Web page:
Plane Tree Seed Saving: When To Collect Plane Tree Seeds

plane tree seeds
plane tree seeds
(Image credit: seven75)

The London plane tree, the plane tree, or just the sycamore, are all names for the large, elegant shade and landscape trees most well-known for scaly, multi-colored bark. There are several species of plane tree, but they are all tall and attractive and desirable to have in yards. Harvesting plane tree seeds isn’t difficult, and with good care you can grow them into healthy trees.

About Plane Tree Seeds

The seeds of the plane tree can be found in the fruiting balls that develop from female flowers. They are also known as the fruit or the seed pods of the tree. The balls typically mature mid-fall and break open to release seeds in early winter. The seeds are small and covered in stiff hairs. There are many seeds in each fruiting ball.

When to Collect Plane Tree Seeds

The best time for plane tree seed collection is in late fall, around November, just before the seed pods start breaking up to disperse seeds. This requires picking the fruiting balls directly from the tree, which may be problematic if the branches are too high. Alternatively, you can collect seed pods from the ground if you can find some that are still intact. Collecting is easy if you can reach the seed pods; simply pull the ripe, fruiting balls from the branch, or use clippers if necessary. For the best results in plane tree seed saving, let your seed pods dry in a well-ventilated setting before opening them to get at the seeds. Once they’re dry, crush the balls to get them open and sort through the pieces to collect the small seeds.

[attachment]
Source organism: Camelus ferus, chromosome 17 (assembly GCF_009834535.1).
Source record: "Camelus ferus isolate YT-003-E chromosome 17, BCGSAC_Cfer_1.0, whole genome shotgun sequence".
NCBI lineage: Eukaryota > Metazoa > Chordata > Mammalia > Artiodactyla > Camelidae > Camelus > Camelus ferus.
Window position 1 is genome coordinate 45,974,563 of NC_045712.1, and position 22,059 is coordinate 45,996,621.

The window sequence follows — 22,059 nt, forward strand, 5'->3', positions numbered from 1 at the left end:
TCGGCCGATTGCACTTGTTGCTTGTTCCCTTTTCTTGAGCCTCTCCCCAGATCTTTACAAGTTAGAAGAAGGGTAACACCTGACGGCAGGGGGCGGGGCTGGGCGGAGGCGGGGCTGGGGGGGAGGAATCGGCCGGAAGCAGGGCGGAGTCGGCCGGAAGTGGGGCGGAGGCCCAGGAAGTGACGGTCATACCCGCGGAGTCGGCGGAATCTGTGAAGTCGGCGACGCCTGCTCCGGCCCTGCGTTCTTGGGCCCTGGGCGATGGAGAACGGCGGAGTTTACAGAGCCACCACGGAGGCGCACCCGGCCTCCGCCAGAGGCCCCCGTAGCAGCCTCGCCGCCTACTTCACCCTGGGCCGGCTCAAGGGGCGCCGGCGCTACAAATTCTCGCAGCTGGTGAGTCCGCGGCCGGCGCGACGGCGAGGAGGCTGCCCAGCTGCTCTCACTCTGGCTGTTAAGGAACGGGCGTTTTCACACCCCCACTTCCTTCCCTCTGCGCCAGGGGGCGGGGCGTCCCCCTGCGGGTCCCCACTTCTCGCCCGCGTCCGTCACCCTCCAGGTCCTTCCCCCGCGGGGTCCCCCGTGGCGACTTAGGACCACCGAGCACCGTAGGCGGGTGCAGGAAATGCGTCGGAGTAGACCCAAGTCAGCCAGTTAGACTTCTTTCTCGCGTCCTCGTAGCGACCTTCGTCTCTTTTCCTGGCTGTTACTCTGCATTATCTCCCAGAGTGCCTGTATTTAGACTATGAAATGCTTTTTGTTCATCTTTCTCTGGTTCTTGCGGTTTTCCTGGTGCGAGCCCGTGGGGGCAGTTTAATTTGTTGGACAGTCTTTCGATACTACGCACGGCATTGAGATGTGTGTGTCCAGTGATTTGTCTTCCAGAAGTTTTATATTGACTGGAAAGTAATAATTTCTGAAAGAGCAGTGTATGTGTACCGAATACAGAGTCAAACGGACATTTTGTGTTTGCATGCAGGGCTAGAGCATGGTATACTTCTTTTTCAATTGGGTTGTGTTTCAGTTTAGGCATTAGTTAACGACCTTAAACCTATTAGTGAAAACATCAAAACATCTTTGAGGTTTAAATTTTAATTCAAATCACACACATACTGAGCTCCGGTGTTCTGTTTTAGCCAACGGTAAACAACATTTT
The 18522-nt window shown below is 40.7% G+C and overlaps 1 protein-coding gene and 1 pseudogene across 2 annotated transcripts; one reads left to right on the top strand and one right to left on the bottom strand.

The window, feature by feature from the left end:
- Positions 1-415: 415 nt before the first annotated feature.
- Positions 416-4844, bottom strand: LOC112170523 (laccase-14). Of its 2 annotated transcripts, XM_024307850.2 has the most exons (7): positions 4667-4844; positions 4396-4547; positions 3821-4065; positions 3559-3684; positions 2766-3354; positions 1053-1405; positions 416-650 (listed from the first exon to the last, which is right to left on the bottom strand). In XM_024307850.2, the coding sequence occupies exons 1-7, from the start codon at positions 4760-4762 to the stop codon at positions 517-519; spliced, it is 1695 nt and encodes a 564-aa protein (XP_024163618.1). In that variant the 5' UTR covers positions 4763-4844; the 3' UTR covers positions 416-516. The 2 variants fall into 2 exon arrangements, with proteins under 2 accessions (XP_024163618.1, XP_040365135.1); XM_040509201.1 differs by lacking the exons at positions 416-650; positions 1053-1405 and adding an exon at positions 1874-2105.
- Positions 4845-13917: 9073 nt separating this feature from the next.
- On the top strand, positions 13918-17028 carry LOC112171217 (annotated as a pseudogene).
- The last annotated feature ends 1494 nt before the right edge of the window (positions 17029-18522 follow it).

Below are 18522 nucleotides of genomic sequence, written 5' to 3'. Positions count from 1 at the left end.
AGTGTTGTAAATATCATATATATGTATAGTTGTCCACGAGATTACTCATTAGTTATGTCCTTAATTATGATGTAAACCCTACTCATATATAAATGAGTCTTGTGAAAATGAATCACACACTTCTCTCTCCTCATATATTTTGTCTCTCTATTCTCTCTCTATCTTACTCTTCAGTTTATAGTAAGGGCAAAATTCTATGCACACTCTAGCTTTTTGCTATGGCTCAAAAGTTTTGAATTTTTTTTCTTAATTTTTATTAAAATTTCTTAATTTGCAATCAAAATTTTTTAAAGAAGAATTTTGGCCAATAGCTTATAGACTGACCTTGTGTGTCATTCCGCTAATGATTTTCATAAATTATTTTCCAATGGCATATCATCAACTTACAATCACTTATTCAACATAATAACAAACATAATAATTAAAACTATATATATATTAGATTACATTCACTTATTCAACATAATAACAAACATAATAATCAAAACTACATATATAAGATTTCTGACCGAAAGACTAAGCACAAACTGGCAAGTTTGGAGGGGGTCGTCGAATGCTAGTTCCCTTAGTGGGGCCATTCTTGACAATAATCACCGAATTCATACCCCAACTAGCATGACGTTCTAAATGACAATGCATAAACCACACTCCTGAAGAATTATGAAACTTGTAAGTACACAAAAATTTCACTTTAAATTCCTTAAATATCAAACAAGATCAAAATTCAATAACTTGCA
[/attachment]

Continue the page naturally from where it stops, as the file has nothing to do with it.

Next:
Germinating and Planting Plane Tree Seeds

To trigger germination in your plane tree seeds, soak them in water for about 24-48 hours and then sow them in cold frames or indoor seed trays. Keep the soil moist, using a plastic cover for humidity, if necessary, and provide indirect light. In about two weeks, you should have seedlings, but some gardeners and growers report poor germination rates. Use a lot of seeds and thin the seedlings if necessary to have a better chance of getting enough to germinate. Once you have strong, healthy seedlings you can transplant them to pots or to an outdoor spot that can be protected.

Mary Ellen Ellis

Mary Ellen Ellis has been gardening for over 20 years. With degrees in Chemistry and Biology, Mary Ellen's specialties are flowers, native plants, and herbs.